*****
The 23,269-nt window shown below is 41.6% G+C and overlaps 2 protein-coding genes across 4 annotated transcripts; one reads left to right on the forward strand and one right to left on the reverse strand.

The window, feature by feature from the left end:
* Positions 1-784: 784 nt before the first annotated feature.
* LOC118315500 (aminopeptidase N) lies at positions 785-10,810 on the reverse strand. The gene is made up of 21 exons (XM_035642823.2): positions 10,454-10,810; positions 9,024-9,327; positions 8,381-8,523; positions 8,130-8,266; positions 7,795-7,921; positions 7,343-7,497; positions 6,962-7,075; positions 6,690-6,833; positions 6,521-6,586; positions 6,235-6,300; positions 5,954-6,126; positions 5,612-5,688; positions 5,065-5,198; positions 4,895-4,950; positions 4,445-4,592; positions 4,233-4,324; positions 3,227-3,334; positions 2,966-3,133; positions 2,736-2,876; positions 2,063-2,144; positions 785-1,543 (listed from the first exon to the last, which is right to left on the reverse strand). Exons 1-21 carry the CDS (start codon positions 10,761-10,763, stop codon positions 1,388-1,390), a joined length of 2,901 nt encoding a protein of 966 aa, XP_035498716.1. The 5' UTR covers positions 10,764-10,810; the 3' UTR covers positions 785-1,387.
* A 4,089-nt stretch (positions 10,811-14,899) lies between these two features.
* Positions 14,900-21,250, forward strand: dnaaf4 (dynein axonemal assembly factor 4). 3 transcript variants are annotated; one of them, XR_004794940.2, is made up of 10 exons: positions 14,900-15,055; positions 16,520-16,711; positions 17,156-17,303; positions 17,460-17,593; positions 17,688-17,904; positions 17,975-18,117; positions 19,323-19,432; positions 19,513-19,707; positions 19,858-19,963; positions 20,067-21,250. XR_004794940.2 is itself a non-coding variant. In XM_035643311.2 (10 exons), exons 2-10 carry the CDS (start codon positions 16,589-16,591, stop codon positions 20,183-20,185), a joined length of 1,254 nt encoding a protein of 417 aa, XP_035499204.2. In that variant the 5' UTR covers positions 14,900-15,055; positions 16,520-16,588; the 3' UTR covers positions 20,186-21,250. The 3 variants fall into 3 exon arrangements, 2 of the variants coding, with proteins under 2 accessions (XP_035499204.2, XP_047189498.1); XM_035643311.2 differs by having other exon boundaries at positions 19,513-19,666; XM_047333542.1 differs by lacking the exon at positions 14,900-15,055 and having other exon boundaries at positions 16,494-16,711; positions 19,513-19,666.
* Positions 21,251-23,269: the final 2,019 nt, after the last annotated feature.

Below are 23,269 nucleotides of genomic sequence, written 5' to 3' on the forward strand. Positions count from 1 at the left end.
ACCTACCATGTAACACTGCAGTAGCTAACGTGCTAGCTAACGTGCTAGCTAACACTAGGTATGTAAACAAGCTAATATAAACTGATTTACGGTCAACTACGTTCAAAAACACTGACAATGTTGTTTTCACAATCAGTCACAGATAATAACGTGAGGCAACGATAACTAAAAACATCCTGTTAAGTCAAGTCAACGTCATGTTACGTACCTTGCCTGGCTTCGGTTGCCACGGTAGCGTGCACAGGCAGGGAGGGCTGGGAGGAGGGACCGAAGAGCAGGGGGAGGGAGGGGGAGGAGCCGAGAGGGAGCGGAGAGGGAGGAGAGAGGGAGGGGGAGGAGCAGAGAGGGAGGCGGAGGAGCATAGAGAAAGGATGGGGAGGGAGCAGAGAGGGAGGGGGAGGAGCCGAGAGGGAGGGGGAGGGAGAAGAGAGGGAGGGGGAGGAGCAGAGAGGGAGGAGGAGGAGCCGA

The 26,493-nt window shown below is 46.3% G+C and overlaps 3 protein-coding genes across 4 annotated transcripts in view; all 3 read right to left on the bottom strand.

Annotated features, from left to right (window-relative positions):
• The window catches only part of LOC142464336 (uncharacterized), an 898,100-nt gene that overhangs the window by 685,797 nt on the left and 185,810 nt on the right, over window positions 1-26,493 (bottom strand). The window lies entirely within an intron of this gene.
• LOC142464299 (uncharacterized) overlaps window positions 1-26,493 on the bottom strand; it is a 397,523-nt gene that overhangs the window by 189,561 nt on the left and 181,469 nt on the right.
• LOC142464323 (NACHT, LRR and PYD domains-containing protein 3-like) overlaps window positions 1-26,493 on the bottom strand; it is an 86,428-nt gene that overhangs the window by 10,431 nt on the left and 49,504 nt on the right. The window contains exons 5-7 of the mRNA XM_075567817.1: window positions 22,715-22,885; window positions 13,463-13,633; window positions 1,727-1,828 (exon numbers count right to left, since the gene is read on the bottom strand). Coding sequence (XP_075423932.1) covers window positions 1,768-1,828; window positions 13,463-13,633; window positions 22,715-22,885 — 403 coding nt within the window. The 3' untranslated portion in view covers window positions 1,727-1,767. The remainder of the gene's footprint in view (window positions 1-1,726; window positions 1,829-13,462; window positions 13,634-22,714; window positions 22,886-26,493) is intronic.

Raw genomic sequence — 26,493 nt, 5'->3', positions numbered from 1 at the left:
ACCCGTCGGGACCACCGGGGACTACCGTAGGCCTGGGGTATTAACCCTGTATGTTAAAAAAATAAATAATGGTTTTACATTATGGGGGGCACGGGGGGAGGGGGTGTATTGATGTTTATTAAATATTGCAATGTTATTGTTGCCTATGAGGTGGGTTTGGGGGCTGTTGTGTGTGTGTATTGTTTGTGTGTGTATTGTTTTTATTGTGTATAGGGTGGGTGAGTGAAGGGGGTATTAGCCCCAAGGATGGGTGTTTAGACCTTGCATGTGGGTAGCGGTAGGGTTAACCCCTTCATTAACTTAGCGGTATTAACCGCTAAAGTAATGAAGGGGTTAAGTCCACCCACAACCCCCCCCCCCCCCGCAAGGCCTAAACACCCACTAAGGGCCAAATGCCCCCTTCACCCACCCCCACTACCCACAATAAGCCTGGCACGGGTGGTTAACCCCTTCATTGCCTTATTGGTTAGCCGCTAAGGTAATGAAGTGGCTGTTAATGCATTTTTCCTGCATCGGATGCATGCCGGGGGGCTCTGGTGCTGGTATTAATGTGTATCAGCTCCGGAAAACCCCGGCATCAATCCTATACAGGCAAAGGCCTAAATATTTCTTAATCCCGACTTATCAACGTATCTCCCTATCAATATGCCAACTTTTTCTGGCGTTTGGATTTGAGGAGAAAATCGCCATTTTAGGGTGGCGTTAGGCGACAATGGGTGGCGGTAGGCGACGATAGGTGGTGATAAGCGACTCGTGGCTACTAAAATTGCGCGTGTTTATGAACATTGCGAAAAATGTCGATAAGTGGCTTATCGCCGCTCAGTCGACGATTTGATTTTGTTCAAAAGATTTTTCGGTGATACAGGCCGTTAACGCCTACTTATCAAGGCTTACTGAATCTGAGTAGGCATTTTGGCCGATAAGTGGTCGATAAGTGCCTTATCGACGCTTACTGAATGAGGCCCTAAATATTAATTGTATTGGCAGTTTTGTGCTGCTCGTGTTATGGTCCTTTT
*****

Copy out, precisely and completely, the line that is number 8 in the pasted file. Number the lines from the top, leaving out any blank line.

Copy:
Below are 23,269 nucleotides of genomic sequence, written 5' to 3' on the forward strand. Positions count from 1 at the left end.